Editorial | Read all about it: Myrtle Beach-area literacy efforts ISO volunteers
03/11/2014 6:04 PM
03/11/2014 6:05 PM
“We have 28 students waiting for a tutor,’’ says HCLC chairwoman Pat Bush. “It’s so frustrating -- we do not know what to do to meet the demand.’’ Those on the waiting list range in age from 6 to 17 as well as adults in their 30s or 40s. In addition to tutors, the Literacy Council is looking for volunteers to be advocates for the agency and to serve on the board.
The council, founded in 1976, provides tutoring for 65 people, ranging from those with dyslexia to those in need of basic reading skills and ESL [English as a second language] instruction. Bush, who had a career as a literacy council director in North Carolina, has served as interim executive director of the HCLC and is again filling in as a volunteer while searching for an executive director. The most recent director left in October after a few months in the position.
The HCLC receives no municipal, county or federal funding. It operates on about $55,000 a year with financial support from the United Way of Horry County, grants and fundraising including an annual murder mystery dinner, an idea Bush brought with her from North Carolina.
Freedom Readers, another United Way agency, advances literacy through eight after-school programs, in Conway, Myrtle Beach and Georgetown County. Freedom Readers is the brainchild of Tracy Bailey who is on leave. “We’ve got more demand than we have people,’’ says interim executive director Sunny Fry, adding that Georgetown County churches have been “a wonderful source’’ for tutors, she said.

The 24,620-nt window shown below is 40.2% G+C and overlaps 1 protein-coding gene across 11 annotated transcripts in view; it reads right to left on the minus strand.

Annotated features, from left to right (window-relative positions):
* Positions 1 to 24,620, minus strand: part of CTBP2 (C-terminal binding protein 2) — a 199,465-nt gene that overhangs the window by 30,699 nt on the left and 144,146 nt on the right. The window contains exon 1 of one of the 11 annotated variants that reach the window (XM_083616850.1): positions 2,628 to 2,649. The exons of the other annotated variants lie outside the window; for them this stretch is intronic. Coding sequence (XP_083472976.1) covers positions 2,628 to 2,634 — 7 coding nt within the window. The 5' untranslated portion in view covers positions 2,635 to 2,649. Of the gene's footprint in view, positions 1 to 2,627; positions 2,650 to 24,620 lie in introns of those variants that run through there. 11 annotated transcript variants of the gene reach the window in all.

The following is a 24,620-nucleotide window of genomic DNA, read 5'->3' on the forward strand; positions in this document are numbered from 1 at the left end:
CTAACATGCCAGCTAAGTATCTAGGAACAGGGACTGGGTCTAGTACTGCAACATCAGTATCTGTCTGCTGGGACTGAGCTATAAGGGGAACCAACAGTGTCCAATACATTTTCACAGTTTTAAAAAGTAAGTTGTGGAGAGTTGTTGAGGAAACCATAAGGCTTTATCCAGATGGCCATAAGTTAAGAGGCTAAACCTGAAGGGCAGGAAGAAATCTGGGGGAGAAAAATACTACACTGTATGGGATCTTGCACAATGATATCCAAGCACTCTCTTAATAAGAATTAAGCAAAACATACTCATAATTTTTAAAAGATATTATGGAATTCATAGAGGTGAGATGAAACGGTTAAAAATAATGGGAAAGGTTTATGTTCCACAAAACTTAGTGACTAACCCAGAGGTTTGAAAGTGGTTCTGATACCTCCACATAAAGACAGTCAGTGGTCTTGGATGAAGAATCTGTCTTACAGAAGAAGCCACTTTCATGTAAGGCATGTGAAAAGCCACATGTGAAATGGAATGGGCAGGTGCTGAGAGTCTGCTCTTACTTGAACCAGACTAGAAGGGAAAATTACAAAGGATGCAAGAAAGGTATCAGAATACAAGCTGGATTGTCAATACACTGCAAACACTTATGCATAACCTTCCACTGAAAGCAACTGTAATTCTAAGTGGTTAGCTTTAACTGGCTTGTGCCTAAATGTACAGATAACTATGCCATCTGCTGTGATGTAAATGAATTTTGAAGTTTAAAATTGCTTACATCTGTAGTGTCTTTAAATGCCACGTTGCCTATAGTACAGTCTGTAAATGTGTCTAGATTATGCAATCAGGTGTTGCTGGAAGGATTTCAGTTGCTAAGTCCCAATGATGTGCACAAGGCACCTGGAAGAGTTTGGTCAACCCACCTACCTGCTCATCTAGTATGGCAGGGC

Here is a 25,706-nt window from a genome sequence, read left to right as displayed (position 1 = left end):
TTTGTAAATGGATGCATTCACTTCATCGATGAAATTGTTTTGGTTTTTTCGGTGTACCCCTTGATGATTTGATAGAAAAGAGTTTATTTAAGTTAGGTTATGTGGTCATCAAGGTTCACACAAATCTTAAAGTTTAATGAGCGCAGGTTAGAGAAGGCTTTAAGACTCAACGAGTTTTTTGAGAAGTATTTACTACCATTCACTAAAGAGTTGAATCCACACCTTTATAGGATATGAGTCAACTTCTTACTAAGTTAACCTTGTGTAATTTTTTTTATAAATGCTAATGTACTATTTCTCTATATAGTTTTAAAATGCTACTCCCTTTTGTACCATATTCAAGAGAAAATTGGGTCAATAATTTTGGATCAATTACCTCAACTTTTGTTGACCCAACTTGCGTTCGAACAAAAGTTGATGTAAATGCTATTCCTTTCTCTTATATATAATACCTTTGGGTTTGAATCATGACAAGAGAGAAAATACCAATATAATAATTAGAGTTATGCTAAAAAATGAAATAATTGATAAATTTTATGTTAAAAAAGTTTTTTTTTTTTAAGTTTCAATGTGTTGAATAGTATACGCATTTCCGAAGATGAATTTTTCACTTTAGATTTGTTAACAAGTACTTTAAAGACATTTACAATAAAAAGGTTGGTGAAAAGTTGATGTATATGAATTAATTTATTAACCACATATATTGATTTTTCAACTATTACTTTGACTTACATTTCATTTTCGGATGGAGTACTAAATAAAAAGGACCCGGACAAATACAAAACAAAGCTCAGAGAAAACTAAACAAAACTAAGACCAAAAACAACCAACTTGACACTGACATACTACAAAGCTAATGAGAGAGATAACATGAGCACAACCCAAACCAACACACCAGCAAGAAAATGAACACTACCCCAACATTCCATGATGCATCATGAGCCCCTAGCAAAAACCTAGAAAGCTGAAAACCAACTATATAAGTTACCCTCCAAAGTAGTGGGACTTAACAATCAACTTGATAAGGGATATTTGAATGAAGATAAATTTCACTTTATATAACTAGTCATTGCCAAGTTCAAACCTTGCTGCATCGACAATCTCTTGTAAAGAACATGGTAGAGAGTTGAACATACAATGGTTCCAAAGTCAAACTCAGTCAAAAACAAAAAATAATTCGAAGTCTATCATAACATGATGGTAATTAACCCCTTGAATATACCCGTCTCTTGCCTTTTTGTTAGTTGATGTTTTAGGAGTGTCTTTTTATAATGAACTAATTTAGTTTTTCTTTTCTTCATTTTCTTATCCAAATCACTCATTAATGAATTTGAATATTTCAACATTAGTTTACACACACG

Currently, 160 volunteers work one-on-one with youngsters for an hour and a half one afternoon a week. “It is a major harvesting of person power,’’ board chairwoman Carolyn Ellis says of the volunteers, who include Coastal Carolina University students. The volunteers love reading and are “willing to learn how to be a tutor and commit the time.’’
“We give a new or very gently used book to every child every time they come,’’ Ellis says. In addition to volunteers, “We need money’’ and to help with that goal, a fundraiser is set March 31 at Riverton Bistro in Conway. Silent auction items include a basketball signed by Carolyn’s husband, CCU coach Cliff Ellis.
We encourage those who want to make a difference in their communities to consider working with either of these agencies. Introducing young scholars (the Freedom Readers youngsters) to the joys of reading, or helping adults or children overcome a learning disability will be far more satisfying -- and have a much greater impact -- than another round of duffer golf or other pursuits of retired folks.
Not every retired person has the attributes to be a tutor, but a lot of folks who could be terrific tutors perhaps have not thought about it. If you have passion for reading, the month of March is dedicated to literacy in South Carolina and by many organizations (Rotary International is one) that have long understood the importance of improved reading and related skills, especially in this digital age.
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